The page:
• Victor Wade must survive to "win," since this is his story, after all. Keep him safe. If he dies you can continue playing to explore the map and earn a better score, but won't be able to see the cool ending and learn what happens next.
  • Every map will have at least one area with a powerful enemy, which you should avoid until you've gained enough allies/weapons/spells/items to have a chance of defeating (warning: in some maps that enemy will leave their starting area).
  • Despite the lack of UI info to confirm your intuition, assume that weapons you'd expect to be better actually are.
  • If you have any non-controllable allies following you (like certain summons/servants), press/hold 'F' ("friendlies") to highlight them, even if outside your FOV. (This is a change from the 'C' key used in earlier versions to highlight only civilian followers in Cataclysm.)
  • Probably the most annoying thing about using spells/abilities is that if one is red on the list, it won't tell you why (instead giving you a stupid message saying you can't use any abilities at all, which may or may not even be true). If not because you lack sufficient TU/EN (which should be obvious because it shows the numbers), it's almost certainly because you're missing a spell component or focus required to cast that spell, or don't meet some other special condition like the cooldown wait time. Re-reading the tome(s)/book(s) you find to be sure you know the casting requirements for each spell will help clear that up.
  • If you have enough screen space (1280x960), you'll notice I included a new fantasy style text font which will be loaded by default, but you can always switch back to a different font or smaller window. There's actually a second fantasy font choice at that same size, but I don't think it looks nearly as good. Note that if you have a slower computer the larger window size can slow down the game as the engine is not yet optimized.

So get out there and come back with a tale for us! Share stories in the comments, Bay 12, or the forums, and if there are enough interesting ones I may highlight them in a future post.

Note: A Rookie's Tale does not come with the standard X@COM download. As a mod, you'll find it as a stand-alone program under the mods section of the files page.

Technical/Modding Addendum:

So to re-cap why I'm modding my own game (which may seem like an odd thing to do during alpha development): Rookie's Tale is an example of the wide variety of content you can include 100% by mod--every bit of content you see is scripted in text files that are parsed and run through the X@COM squad-based tactical simulator which sits on top of Rogue Engine X (the same engine that runs Cogmind, which kicked butt in this year's RotY poll, btw).

Because I know the engine best, it made sense that I create an extensive mod to both make sure everything actually does work (Cataclysm only used a subset), and provide examples for other modders to learn from. In fact I myself even learned a hell of a lot doing this, since it's a very generic system which can do things I never planned nor expected. (It's alive!) I'll be posting a lot of the tips and tricks I found on the forum so other modders can make their own missions more expressive, too.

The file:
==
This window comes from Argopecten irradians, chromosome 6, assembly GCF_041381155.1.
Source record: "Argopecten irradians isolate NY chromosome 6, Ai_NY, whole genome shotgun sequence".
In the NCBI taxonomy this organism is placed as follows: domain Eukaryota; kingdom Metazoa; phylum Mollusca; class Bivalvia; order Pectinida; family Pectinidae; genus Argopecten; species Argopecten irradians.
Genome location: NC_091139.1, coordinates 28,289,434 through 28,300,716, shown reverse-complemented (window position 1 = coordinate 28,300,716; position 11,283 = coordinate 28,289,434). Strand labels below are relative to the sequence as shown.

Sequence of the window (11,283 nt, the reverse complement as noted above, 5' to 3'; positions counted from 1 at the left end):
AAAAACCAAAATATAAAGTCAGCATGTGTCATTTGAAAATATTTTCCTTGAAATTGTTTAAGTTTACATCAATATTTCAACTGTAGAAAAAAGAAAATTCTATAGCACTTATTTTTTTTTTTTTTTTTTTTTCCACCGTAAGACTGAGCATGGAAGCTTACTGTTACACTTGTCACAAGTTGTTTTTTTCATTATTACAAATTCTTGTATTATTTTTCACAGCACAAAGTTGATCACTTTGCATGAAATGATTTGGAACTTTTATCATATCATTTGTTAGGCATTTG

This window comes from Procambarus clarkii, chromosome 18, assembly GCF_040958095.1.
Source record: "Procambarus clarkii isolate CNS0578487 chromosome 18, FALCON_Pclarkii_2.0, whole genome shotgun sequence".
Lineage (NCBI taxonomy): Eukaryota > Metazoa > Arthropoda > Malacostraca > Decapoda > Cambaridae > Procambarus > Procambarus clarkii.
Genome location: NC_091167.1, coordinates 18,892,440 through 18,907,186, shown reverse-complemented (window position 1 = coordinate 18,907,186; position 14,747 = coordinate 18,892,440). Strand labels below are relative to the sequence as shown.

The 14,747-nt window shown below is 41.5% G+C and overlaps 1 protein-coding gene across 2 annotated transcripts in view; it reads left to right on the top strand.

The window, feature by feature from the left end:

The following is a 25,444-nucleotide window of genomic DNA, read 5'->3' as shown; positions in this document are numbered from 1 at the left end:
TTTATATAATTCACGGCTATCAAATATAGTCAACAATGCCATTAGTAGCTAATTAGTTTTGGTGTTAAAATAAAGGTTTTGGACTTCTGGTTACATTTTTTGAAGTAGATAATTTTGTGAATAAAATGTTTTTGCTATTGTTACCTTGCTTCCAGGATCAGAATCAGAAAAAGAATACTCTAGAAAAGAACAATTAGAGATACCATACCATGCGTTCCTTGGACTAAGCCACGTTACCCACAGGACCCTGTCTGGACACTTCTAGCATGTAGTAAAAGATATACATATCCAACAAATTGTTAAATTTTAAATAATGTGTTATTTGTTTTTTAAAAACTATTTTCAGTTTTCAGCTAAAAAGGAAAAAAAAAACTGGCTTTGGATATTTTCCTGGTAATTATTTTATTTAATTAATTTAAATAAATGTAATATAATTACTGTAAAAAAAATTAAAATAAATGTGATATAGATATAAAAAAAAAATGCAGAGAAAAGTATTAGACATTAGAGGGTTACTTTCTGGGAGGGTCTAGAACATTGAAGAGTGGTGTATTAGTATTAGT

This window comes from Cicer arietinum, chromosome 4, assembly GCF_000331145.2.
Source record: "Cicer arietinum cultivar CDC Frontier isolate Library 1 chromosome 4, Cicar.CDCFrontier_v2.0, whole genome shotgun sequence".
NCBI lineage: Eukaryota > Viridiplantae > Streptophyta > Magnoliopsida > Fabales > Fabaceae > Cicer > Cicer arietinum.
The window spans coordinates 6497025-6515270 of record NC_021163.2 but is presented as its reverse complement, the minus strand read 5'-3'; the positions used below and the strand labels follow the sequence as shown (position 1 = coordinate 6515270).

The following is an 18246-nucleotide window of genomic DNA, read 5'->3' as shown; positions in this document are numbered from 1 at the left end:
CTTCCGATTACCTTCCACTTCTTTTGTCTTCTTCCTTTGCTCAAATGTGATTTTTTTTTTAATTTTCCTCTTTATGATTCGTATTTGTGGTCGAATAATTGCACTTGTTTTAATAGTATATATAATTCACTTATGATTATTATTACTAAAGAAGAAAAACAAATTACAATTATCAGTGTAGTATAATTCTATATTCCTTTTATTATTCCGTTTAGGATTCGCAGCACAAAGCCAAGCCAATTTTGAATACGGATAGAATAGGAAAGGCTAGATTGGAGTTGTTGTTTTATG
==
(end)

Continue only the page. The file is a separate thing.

On the coding side, the dynamic content system was fleshed out considerably as I encountered little things here and there (everywhere...) where adding just another setting or two could open up a whole new range of possibilities. This eventually resulted in a massive number of internal changes/improvements. My changelog since the last release (8.2) is crazy long--not much for the public changelog, though, and no major new features, so this isn't R9.

One of the more noteworthy non-technical improvements that came about as a result of this mod is different FOV shapes, set by race. Armors can also modify the wearer's FOV and sight range, such as restrictive medieval armor or high-tech armor with extra sensors that pass on more information about the surroundings. In Rookie's Tale, the few armors that do this will warn you with a message, and you can always check your FOV visualization ('f').

There's a heck of a lot more that could be done with this mod, and it could easily be expanded into a true full game given more map chunks (which would make for fewer chaotic maps due to a wider pool to choose from, thereby enabling finer control over what pieces are placed near what--I didn't actually use that feature) and even more interactivity with objects and NPCs, but I have to stop somewhere.

If you would like to make your own fantasy mod, you could always rip parts from Rookie's Tale, or just use all the data objects to create a different scenario by creating new areas (though that's probably the most annoying part until we have a proper map editor).

Also a heads up: There's a WH40k mod in the works now. Interested players can check it out on the forum and give it a run to provide the author with some pre-release feedback if so inclined.

Special thanks to all the forum members who helped playtest this mod prior to release, especially 10101, our resident binary German :) Seriously, without him I wouldn't have been able to both test and fix all the issues we resolved and still release on time. With so much content to play through, though, there could be some issues we didn't find. Report them and they shall be fixed. I'll even throw in some new areas in the update.

A Rookie's Tale is actually the first in a four-part series following Victor before he makes it back to Earth (the other three parts being sci-fi/alien), though I doubt I'll actually go through with the others. Anyway, Now that I've gotten my fantasy fix and made good use of it, next we're back to your [ir]regularly scheduled tactical sci-fi program[/game].
4 comments more...


  • Kyzrati

    Glad you like it! This particular mod was intended to be the first in a series, and I was thinking about doing the second this year, but going to be too busy with work :/. Oh well, at least this one was completed and has a ton of content! (I surprise myself by how much free time I used to have :P)